During the three-day celebration, they ate venison, duck, goose, seafood, eels, white bread, corn bread, leeks, watercress and various other greens, wild plums, dried berries, and wine. But there were no turkeys at the tables. On the other hand, you might consider this one of the first “opportunity” meetings in the New World.


[NOTE: End of side bar.]
Why Millions of People Are Getting Involved
Although network marketing isn’t for everybody, millions of people from all walks of life consider it to be the right opportunity at the right time. The fact is becoming an independent distributor can fill important needs and fit within the time and money limitations many people face.
Virtually No Investment Required

Most companies require only the purchase of a modestly priced sales kit ($25 to $100) to get started.



The Chance to Own a Business

Because network marketing can easily be done part-time, and worked around a full-time job, it gives people who work for someone else the chance to own their own businesses and jump into the world of entreprenuership. In this world, they are rewarded for risk-taking, and have control over their working environments.



Extra Income and Possible Tax Benefits

Network marketing allows people to earn additional income in their spare time, or even create a full-time, high-paying career. Plus, they may enjoy some very real tax benefits through operating their own home businesses.



An Ideal Home-Based Business

The vast majority of network marketers run their businesses from their homes, making it perfect for those who want to earn extra income, yet still spend time with their families.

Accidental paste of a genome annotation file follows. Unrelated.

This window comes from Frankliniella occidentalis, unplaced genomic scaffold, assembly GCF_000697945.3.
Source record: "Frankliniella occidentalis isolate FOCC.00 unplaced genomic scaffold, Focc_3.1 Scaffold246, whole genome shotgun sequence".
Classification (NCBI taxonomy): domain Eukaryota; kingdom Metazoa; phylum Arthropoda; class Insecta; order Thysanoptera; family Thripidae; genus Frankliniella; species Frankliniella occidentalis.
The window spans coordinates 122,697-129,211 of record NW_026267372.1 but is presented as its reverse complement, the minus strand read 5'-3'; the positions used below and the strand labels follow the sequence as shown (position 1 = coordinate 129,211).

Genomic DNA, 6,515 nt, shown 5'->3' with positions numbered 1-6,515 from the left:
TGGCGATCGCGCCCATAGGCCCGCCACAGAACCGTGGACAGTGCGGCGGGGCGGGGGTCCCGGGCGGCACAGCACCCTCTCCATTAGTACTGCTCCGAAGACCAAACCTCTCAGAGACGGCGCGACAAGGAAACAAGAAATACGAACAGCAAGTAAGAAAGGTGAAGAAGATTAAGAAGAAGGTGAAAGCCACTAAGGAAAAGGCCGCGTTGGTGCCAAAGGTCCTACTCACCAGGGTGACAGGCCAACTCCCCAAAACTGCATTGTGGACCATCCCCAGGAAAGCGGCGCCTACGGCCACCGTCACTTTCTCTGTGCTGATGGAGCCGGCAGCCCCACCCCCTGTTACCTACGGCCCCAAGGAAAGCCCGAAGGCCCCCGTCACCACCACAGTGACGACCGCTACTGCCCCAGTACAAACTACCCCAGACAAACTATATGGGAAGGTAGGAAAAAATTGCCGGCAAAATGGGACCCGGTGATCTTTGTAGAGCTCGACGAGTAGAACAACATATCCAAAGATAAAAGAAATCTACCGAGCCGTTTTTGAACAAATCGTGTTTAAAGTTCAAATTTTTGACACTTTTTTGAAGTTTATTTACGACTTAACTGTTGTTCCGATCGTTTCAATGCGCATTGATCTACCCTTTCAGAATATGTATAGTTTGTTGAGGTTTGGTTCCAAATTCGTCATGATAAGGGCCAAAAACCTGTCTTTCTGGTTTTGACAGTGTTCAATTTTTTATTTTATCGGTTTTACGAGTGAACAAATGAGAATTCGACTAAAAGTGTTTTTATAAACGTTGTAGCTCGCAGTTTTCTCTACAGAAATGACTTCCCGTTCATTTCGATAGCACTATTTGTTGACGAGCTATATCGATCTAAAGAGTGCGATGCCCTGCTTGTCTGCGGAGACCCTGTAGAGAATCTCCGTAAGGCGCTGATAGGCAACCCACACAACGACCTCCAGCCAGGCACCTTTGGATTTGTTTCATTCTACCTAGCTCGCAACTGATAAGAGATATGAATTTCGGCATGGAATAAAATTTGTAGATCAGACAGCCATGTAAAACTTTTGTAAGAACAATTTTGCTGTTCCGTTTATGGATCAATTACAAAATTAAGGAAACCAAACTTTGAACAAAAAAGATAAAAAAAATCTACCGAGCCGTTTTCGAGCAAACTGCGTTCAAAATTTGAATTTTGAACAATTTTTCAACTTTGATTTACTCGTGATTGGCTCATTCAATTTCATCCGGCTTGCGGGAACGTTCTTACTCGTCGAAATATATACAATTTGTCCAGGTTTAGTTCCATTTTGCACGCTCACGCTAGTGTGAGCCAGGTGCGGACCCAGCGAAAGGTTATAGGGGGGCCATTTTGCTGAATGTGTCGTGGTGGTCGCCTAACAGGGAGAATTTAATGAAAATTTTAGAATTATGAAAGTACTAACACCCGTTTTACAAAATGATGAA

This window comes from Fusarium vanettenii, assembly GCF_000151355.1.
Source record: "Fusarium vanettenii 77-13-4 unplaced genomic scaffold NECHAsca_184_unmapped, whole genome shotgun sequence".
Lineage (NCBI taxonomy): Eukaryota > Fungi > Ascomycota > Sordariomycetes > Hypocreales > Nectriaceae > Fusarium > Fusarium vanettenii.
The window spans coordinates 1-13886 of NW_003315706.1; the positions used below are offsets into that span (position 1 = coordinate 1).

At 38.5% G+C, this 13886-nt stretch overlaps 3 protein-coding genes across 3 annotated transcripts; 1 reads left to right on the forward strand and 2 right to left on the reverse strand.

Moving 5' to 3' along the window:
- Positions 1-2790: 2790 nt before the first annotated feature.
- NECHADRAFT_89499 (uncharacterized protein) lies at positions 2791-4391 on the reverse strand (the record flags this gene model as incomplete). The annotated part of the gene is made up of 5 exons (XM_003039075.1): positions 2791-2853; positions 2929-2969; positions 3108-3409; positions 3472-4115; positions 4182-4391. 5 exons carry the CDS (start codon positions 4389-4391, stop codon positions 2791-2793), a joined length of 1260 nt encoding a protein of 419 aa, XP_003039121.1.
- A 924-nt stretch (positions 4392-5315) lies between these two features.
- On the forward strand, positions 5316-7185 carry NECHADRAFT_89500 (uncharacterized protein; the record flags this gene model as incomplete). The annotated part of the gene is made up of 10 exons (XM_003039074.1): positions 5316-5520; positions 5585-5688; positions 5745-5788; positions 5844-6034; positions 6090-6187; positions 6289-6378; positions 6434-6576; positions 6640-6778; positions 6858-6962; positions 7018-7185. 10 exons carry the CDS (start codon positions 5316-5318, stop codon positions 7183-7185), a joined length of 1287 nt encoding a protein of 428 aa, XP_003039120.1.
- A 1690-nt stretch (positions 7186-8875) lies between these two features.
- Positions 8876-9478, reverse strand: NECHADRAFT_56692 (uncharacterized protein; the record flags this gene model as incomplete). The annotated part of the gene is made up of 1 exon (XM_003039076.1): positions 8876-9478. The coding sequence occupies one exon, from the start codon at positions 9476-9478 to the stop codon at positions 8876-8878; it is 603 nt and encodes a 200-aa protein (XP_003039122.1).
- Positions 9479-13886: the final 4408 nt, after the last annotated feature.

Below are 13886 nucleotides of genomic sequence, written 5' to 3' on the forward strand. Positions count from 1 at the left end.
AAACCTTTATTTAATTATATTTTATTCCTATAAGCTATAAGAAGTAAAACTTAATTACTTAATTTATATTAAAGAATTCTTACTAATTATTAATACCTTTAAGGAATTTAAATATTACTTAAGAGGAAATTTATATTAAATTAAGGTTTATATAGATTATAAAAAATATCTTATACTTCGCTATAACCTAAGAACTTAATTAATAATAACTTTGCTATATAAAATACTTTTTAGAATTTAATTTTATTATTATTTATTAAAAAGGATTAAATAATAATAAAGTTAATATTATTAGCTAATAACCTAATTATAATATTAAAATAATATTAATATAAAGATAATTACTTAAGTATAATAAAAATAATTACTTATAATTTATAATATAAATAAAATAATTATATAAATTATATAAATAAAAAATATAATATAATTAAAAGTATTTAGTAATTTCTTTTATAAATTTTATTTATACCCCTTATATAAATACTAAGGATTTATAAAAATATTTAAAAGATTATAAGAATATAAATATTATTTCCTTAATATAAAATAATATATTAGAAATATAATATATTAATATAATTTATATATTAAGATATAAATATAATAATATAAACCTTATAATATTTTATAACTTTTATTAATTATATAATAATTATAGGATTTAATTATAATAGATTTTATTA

Social Interactions

In an age in which we find ourselves “cocooning” into our own homes, one of the greatest attractions network marketers point to is the plus of social networking. Because this is a people business, distributors make many new friends and acquaintances.



Self-Esteem

Every network marketing company gives its distributors recognition for their achievements. Thanks to this recognition, many distributors have found new self-esteem.



In Tune with the Times

With the nation’s leaders imploring citizens to become financially empowered and to take responsibility for their own financial destiny, and with the majority of new jobs coming from small business enterprises, networkers are becoming increasingly aware that they are in tune with the times.





There is no security on this earth; there is only opportunity. - General Douglas MacArthur

A Maturing Industry Overcomes an Old Reputation
During its wild childhood and adolescence, network marketing acquired a reputation that in some ways was less-than-sterling. Face it - any rapidly growing new industry attracts its share of scam artists, and network marketing was no exception.